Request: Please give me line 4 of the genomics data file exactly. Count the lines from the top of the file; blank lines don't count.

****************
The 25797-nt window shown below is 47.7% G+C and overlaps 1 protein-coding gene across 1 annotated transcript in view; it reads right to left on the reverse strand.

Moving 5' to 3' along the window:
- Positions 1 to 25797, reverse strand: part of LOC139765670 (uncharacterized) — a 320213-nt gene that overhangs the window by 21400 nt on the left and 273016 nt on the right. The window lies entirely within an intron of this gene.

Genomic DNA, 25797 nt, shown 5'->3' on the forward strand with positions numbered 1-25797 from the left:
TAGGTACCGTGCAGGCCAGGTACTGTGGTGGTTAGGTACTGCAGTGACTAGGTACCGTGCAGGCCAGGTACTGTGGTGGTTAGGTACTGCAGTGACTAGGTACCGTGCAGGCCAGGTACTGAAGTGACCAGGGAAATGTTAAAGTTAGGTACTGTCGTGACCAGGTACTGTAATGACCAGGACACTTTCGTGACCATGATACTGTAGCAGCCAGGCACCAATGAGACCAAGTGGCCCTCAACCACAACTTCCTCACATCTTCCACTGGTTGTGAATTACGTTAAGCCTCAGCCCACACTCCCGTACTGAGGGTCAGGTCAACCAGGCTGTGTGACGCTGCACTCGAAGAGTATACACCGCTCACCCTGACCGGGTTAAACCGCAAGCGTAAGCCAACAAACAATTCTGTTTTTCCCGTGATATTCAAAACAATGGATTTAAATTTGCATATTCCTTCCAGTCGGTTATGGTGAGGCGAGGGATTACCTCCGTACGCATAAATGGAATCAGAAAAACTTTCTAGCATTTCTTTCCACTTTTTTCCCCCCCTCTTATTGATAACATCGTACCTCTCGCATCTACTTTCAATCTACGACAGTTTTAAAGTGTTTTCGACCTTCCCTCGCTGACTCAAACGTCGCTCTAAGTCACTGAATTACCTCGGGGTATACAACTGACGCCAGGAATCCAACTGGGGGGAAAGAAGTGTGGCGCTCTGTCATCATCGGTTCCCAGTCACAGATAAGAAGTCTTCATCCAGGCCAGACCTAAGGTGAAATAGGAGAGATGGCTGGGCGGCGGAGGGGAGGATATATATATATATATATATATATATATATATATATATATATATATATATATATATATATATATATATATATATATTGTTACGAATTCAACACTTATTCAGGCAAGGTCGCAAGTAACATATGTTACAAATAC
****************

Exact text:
Genomic DNA, 25797 nt, shown 5'->3' on the forward strand with positions numbered 1-25797 from the left: